- risk of coercion, particularly if the PI is also the participant’s instructor
- risks associated with everyday Internet use (if administering an online study)
- Privacy applies to the research participant and their right to have control over their personal information. Confidentiality (which is an extension of privacy) applies to the data being collected, and the assurance that the information will not be shared with unauthorized persons.
- NOTE: All of the risks listed in this section will need to be indicated in the consent form as well. Risk to privacy and steps taken to mitigate this risk will also be addressed in Section VII of this application.
B. Steps to Minimize Risks
- For each risk that was listed in Section A, you must now clearly explain the steps that will be taken to minimize the risk.
- Some common steps taken to minimize risks include:
- Risk to privacy and maintaining confidentiality
- Data and consent forms are not linked.
- Personal identifying information used to track participants across multiple study administrations (i.e., repeated measures) are not linked with any data collected.
- Participant rosters with personal identifying information should are stored separately from any data, password protected, accessible only by authorized study personnel, and destroyed upon completion of the study.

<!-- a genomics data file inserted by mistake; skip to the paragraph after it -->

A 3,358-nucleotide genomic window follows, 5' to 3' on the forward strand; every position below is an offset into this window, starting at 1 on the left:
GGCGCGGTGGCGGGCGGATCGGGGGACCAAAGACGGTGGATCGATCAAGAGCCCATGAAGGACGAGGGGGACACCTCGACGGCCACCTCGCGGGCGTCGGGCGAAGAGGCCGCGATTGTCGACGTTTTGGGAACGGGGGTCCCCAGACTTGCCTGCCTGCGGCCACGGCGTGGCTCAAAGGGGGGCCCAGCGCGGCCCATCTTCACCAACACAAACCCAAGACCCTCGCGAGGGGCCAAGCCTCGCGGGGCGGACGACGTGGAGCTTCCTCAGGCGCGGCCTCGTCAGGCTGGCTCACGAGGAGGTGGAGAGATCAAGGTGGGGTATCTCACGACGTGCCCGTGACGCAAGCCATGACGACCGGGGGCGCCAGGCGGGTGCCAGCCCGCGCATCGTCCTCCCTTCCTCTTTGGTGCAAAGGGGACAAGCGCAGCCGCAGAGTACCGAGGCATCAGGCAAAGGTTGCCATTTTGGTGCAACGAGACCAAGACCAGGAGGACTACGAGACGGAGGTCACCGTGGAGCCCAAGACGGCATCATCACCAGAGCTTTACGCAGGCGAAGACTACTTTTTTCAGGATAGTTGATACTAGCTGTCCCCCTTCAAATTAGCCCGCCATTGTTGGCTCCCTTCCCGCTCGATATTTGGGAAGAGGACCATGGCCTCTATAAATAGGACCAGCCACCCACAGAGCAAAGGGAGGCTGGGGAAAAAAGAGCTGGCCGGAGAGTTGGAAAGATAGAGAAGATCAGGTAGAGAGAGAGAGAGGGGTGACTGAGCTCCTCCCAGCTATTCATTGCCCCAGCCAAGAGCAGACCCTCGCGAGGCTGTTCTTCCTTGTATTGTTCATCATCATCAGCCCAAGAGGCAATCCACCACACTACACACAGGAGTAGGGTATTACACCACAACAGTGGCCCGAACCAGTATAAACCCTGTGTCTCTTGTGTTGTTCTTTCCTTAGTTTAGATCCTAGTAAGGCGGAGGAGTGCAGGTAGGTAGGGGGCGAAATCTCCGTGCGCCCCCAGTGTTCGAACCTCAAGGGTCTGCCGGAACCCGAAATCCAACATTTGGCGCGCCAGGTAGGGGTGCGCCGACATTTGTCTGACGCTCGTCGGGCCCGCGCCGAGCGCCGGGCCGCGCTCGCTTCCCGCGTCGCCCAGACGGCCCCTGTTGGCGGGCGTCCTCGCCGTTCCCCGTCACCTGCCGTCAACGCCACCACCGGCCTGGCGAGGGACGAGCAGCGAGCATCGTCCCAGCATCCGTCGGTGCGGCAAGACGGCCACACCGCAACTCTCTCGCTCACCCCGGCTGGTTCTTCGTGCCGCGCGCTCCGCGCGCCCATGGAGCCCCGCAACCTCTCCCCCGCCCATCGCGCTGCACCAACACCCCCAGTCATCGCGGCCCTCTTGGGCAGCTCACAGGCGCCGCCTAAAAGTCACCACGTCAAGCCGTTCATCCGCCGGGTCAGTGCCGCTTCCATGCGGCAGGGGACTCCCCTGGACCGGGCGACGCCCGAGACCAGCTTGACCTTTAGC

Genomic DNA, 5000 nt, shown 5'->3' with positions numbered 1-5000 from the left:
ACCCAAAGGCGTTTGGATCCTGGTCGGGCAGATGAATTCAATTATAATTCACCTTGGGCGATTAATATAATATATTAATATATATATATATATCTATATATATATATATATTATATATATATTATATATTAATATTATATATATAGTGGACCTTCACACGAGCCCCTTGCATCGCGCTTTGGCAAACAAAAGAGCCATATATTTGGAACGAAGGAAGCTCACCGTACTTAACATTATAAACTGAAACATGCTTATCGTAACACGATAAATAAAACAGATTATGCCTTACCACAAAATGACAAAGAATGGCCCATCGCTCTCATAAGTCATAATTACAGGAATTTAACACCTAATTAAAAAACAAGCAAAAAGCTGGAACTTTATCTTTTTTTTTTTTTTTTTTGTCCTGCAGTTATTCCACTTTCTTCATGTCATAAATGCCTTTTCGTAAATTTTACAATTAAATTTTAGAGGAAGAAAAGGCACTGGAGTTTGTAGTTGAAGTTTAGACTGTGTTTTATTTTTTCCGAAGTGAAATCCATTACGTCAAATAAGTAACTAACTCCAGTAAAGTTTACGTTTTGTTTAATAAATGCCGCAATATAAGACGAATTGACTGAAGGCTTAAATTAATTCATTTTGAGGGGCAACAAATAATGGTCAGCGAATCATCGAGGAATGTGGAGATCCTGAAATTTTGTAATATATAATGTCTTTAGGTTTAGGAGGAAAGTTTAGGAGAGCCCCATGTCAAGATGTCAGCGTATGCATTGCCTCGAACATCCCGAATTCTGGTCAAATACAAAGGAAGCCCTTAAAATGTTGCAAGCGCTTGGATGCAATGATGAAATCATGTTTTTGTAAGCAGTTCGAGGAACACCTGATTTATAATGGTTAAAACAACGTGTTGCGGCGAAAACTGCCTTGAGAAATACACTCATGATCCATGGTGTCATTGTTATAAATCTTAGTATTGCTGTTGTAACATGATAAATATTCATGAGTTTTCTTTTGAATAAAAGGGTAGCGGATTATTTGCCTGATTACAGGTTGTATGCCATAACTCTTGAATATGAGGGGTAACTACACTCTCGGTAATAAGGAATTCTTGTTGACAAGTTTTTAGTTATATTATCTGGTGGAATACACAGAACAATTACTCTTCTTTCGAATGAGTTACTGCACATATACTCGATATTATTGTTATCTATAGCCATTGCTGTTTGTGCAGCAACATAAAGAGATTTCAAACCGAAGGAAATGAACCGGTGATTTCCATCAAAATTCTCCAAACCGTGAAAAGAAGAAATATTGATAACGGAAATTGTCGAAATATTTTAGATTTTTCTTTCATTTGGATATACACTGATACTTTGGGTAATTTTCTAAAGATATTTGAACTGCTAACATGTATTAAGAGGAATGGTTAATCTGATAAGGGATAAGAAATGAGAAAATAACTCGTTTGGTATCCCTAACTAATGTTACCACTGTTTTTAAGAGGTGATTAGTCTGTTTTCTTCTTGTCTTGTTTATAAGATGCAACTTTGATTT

- Data is collected in a private setting (in person) and/or through a secure online platform.
- Wherever possible, personal identifying information is not collected.
- De-identification of all data (e.g., assigning subject ID numbers).
- Hard copy data is secured in locked location accessible to authorized research personnel only.
- Electronic data access is password protected and accessible to authorized research personnel only.
- Risk of experiencing discomfort
- Participants are ensured that they may skip any item or withdraw from/discontinue the study at any time without penalty.
- Participants are ensured that their performance on any measure administered does not indicate their level of intelligence, cognitive ability, and/or provide any diagnostic information.
- All Iona participants will be referred to the Iona College Counseling Center at 914-633-2038 should they require any mental health services. If it is after hours or if the participant is not an Iona College student, they will be referred to the 24-hour crisis hotline (800)273-TALK (8255), http://crisistextline.org/, or instructed to text “GO” to 741741 to get an immediate response from a trained counselor at the Crisis Text Line (all of which are also listed in the consent form and in the debriefing statement).